The Japan version of NASA (Japan Aerospace Exploration Agency, called “JAXA” for some reason rather than “JAEA” — maybe the founder was a fan of X-Japan?) is riddled with incompetency and sycophancy.
Much like the rest of Japan’s government, one of the most corrupt of the world’s industrialized countries thanks to its strict “senpai-kohai” hierarchy where those at the top do no work and those at the bottom have no choice but to do what those at the top say – even if it’s illegal or immoral.
A new study shows that massive volcanic eruptions over an extended period of time may be responsible for changing the planet into what it is today. If there was simple life on ancient Venus, volcanism was its doom. The study also shows how powerful volcanic activity has played a role in shaping Earth’s habitability and how Earth only narrowly avoided the same fate as Venus.
Venus is hot enough to melt lead, which is why no spaceship has ever survived to land on the surface.
And, no, there is nothing alive floating around in its toxic atmosphere.
But this is a neat article. Three future missions are planned for Venus (two by NASA – VERITAS and DAVINCI – and one by ESA – EnVision, which sounds more like a song and dance competition than a scientific probe).
The original report was published online by the U of Tokyo before it was covered last week by several online sources, including WebMD, the Independent,France 24, and ABC7, but the Sora News is the only one to post Japanese reader comments about, well, what fingers can do. Ahem.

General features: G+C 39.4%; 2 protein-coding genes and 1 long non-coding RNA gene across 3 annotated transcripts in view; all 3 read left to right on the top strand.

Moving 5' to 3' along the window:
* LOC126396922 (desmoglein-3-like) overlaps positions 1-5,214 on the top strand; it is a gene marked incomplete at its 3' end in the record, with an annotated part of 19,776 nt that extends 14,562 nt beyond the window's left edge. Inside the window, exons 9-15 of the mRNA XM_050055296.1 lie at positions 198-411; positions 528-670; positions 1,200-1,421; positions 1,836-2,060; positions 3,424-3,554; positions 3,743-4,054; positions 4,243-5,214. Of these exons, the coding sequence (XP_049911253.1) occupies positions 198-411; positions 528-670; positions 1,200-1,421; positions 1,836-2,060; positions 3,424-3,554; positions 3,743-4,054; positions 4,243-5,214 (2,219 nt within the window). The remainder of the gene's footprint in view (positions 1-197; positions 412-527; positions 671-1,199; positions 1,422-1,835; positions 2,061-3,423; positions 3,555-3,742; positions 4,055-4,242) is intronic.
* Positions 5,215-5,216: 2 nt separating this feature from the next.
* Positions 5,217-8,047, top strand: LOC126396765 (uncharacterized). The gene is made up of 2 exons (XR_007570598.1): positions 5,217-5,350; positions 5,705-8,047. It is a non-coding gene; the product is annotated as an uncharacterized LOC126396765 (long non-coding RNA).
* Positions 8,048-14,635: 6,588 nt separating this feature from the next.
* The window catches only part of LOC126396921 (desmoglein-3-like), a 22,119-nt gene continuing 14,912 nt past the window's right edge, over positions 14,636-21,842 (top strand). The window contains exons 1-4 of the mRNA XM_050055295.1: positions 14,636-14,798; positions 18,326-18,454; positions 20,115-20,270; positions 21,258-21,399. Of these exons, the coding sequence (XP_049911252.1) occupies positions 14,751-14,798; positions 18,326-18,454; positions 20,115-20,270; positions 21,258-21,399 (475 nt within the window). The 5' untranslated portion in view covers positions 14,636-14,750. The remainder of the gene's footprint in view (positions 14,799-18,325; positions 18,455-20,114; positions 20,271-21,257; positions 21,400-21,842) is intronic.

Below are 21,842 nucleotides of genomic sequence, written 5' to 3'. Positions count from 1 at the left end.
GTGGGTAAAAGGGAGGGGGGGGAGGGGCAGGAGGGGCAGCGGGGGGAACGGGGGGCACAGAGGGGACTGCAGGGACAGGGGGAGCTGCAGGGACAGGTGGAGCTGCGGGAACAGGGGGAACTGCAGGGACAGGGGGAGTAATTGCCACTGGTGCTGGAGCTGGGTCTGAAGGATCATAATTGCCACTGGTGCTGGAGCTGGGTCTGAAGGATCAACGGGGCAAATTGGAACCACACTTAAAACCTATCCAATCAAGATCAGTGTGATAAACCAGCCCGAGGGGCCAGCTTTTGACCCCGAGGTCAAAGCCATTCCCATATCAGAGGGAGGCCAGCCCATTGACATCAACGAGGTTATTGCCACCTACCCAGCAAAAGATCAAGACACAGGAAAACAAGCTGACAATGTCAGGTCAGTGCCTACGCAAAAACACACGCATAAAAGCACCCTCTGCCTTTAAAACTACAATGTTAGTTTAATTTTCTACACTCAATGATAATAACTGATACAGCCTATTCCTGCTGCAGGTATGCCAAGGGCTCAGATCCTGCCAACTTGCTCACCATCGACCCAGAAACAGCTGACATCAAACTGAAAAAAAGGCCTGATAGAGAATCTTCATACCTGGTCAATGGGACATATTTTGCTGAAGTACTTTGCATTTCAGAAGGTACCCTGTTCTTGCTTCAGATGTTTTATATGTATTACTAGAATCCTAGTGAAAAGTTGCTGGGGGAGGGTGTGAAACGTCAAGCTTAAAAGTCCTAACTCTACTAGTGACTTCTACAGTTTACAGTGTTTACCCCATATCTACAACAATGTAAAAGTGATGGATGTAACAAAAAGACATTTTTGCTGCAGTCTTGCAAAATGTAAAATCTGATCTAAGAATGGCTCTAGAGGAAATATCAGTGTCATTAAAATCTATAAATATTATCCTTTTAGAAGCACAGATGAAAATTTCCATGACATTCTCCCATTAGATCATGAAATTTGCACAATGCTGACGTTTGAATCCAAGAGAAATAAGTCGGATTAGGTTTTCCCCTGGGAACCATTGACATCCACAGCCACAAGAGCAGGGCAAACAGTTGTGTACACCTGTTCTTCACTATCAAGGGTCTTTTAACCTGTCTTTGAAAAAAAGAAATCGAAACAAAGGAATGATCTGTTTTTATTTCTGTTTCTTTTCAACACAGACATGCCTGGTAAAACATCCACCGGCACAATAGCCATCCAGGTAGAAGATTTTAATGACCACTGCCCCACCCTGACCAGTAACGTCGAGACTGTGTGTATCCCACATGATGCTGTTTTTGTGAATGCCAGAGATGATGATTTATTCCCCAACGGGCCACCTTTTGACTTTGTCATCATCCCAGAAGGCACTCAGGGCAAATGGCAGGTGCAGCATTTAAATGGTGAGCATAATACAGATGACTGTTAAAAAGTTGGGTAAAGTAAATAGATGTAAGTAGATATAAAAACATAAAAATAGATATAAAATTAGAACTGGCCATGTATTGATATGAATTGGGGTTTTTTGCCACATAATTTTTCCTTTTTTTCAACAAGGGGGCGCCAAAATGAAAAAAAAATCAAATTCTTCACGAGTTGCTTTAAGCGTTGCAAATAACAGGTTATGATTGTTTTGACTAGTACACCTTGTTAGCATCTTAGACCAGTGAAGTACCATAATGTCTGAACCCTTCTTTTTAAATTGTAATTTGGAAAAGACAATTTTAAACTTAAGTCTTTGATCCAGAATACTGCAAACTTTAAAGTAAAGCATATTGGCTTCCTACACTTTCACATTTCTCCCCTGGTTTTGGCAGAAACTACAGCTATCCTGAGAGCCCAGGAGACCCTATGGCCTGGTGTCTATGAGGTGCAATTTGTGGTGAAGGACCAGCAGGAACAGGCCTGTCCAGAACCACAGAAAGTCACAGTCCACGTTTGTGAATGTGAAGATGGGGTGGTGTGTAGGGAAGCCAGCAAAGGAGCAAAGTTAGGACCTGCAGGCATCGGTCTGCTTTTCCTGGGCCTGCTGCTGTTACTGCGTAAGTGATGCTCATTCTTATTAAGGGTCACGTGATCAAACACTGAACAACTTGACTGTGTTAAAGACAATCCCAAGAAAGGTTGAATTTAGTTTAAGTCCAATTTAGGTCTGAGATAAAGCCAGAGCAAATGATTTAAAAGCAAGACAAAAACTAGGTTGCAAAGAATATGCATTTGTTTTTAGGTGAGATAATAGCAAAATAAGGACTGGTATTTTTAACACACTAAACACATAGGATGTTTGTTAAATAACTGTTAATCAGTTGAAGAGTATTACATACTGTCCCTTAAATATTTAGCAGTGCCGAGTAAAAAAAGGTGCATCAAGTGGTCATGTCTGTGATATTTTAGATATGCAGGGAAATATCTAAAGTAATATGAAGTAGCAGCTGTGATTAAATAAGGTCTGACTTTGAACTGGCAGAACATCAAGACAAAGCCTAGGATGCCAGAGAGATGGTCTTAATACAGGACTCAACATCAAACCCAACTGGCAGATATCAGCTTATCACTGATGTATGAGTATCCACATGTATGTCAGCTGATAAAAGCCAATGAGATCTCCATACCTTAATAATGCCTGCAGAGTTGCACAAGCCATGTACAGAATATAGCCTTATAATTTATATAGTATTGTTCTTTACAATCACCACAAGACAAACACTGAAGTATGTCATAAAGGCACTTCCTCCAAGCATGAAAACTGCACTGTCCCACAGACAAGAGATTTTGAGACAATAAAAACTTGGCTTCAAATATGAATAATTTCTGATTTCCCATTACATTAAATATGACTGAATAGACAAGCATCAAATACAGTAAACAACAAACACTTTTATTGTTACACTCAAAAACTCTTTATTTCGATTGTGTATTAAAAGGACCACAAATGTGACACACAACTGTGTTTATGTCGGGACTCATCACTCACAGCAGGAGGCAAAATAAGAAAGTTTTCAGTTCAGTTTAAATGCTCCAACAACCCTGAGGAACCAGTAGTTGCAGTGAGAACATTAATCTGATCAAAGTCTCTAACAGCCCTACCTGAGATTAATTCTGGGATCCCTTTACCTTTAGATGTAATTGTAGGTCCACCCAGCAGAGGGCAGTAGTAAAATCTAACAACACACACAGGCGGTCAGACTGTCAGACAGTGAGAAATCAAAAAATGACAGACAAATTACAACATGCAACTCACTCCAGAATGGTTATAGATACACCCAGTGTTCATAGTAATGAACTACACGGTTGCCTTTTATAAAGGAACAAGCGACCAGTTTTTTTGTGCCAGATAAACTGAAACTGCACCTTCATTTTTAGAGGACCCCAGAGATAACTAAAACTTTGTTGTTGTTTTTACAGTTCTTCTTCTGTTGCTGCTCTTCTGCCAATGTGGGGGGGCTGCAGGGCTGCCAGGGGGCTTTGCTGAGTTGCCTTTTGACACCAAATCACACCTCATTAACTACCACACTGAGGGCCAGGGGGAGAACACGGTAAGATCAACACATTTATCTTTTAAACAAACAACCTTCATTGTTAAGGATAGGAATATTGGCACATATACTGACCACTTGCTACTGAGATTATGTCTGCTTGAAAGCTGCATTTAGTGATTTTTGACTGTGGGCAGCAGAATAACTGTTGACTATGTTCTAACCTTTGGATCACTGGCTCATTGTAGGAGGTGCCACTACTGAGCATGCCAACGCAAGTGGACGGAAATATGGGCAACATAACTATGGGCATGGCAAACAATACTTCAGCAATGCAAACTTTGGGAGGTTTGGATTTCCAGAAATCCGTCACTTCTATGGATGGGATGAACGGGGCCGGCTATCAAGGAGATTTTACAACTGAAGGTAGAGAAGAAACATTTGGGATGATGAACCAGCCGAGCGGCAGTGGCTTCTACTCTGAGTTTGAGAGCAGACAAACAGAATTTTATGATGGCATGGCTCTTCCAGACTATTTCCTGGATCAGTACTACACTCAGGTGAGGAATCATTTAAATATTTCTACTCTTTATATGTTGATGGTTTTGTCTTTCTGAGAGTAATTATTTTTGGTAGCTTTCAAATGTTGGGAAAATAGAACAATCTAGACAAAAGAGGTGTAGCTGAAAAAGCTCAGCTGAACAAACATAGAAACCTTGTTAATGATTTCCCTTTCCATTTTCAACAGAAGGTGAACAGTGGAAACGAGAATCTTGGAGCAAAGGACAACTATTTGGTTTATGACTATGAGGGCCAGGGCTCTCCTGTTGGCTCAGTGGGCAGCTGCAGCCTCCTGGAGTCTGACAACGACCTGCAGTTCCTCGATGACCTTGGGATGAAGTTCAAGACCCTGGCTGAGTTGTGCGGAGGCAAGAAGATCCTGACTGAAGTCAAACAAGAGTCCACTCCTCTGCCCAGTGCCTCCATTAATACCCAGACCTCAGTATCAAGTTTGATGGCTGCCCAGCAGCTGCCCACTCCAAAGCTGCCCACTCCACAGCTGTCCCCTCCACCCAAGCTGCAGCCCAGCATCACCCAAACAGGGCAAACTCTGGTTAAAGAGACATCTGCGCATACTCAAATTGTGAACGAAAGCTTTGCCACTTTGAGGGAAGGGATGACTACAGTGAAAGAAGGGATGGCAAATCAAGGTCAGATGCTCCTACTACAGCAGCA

The final quote of the researchers was posted on WebMD as:
“We believe this is a great step toward a new biohybrid robot with the superior functions of living organisms.”
The samples were extremely hydrophobic, and repelled water as if it were the most disgusting thing ever invented. Researchers labored to get the lunar soil to gradually soak up water. They also added a nutrient solution.
“Perhaps most intriguing among the documents are the several dozen Defense Intelligence Reference Documents (DIRDs), which discuss the viability of various “advanced technolog[ies].” This collection includes reports on “traversable wormholes, stargates, and negative energy,” “high-frequency gravitational wave communications,” “warp drive, dark energy, and the manipulation of extra dimensions,” and many other topics that will sound familiar to fans of science fiction.”
“‘The understanding gained from the properties of Oreo cream could potentially be applied to the design of other complex fluid materials. My 3D printing fluids are in the same class of materials as Oreo cream,’ she says. ‘So, this new understanding can help me better design ink when I’m trying to print flexible electronics from a slurry of carbon nanotubes, because they deform in almost exactly the same way.'”
In short, the algae will use sunlight to transform CO2 into sugars that are then enhanced by bio-engineered E.coli into 2,3-butanediol. Interestingly, 2,3-BDO is not entirely conceptual as it currently exists and is mainly used to produce rubber components. It has just never been thought of as fuel before.
“The laser, a 10-meter wide array on Earth, would heat hydrogen plasma in a chamber behind the spacecraft, producing thrust from hydrogen gas and sending it to Mars in only 45 days. There, it would aerobrake in Mars’ atmosphere, shuttling supplies to human colonists or, someday perhaps, even humans themselves.”
The only problem is that there’s no way to slow the thing down right now…”aerobraking” using current technology would cause gees of 8 or above for several minutes and temperatures hot enough to cook whatever’s in the ship to a nice toasty crisp.
But what if robots could design a receiving station with lasers to “catch” the ship and slow it down…?
Hmmm. Sounds like a science fiction work in progress…